Unlocking the personalisation of retail customer experiences

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By Mike Kiersey, Head of the EMEA Technology Organisation, Boomi.
  
In 2022, Merkle, a prominent customer relationship management agency, conducted a study that corroborated a widely-held belief within the retail industry: personalisation enhances customer loyalty and generates greater revenue. 
  
According to the study, 86% of consumers value personalised offers highly. Despite having access to a variety of customer data, such as demographics, browsing history, channel preferences, and mobile app usage, smaller retail businesses are not utilising personalisation as effectively as their larger competitors. They are also struggling to deliver personalised messages through the appropriate channels.

The solution to the problem faced by numerous small retailers lies within the data they possess. It is often scattered, inconsistent, and stored in several separate systems, making it difficult to obtain a comprehensive and unified view of their customers.

Why Attempts at Personalisation Deliver Mixed Results

Retailers have embarked on multiple approaches to counteract this challenge, including amalgamating customer data into a unified foundation. However, this complex process demands significant effort and resources and typically takes IT teams several months as they must manually integrate data and applications. 

Even then, if the initial data quality is subpar, the frequency of off-target messages that could harm brand reputation will rise.

Further complicating matters is that personalisation efforts are generally restricted to a specific business unit, such as marketing. Personalisation results will always be suboptimal unless the data is integrated across all business units and the entire omnichannel customer ecosystem.

Due to the frequency of changes in business applications, large retailers regularly employ multiple systems for various purposes, from eCommerce and merchandising to loyalty and customer service. When these retailers update to newer systems, they are then forced to recreate their fragile integrations from scratch.

The Goal of Omnichannel Personalisation 

As personalisation challenges continue to persist, the increasingly sophisticated integration p latform as a s ervice (iPaaS) market is emerging as a compelling solution.
Leading iPaaS solutions offer retailers intelligent connectivity and automation that can dismantle inflexible data silos, expedite business processes, and unleash the full potential of data - essential capabilities in the advancement of personalisation.

For instance, swiftly deployed and modern turnkey solutions provide data frameworks that enable the prompt creation of personalised omnichannel customer journeys that are comprehensive, consistent, and timely.

Comprehensive. To achieve omnichannel personalisation, retailers collect customer interaction data from all touchpoints, not just those necessary for specific functions like eCommerce or brick-and-mortar stores.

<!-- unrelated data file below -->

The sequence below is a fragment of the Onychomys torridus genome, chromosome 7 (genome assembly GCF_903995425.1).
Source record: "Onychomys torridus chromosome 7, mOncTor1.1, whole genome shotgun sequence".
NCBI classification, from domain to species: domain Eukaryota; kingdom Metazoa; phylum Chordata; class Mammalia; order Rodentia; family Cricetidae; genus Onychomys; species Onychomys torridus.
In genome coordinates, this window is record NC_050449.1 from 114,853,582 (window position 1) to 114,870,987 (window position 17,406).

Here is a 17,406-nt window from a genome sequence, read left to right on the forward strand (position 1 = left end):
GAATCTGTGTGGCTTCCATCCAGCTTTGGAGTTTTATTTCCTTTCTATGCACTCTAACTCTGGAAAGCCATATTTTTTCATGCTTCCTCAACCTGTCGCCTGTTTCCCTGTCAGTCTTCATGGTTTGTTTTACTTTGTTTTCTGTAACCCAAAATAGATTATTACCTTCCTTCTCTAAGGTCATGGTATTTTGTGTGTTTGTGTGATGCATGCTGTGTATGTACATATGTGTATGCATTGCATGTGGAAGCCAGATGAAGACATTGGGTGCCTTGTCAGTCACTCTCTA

Consistent. Discrepancies will inevitably exist in data stored in different applications, with customer contact details and names changing over time. However, by utilising iPaaS data capabilities, retailers can compile, cleanse, and augment isolated data into standardised records, providing a unified and accurate overview.

Timely. Retailers can significantly enhance personalisation returns by engaging in " personalisation with purpose ," which presents customers with offers as they browse products. iPaaS solutions supply personalisation tools with near-real-time user activity data, facilitating direct outreach through multiple channels. As a result, engagement, revenue, and customer loyalty are all enhanced.

Building a Data-Centric Culture

While iPaaS solutions can significantly advance personalisation efforts, their potential is restricted if the retailer's business culture is not wholly immersed in its data.
Nonetheless, embracing a data-centric culture comes with its own set of challenges. Outdated systems frequently lack support for modern data analysis tools, and opposition to change among employees is often widespread.

The solution to this dilemma lies in providing the workforce with the appropriate training or recruiting external partners with expertise in data analytics and culture implementation.
Another alternative is to reassess recruitment strategies. Employing data specialists can enhance comprehension of customer behaviour and preferences, allowing for more precise identification of trends and patterns and resulting in more informed decision-making.

Rethinking Retail’s Innovation Priorities

Innovation within the retail industry has traditionally prioritised front-end customer experience applications. As a result, when the C-suite evaluates technology investments, this emphasis often comes at the expense of back-end systems, such as integration platforms.

With front-end applications so reliant on integrating with other systems in the retail ecosystem, it makes for a mystifying trend. Ignoring the back-end systems, including integration platforms, can lead to even the most advanced front-end applications missing their full potential.

Even though customer expectations constantly evolve, the significance of instilling data-centric cultures is routinely overlooked. Therefore, it is up to departmental leaders to promote the use of tools that offer data insights for enhanced personalisation and to hire skilled personnel who can effectively utilise them.
 

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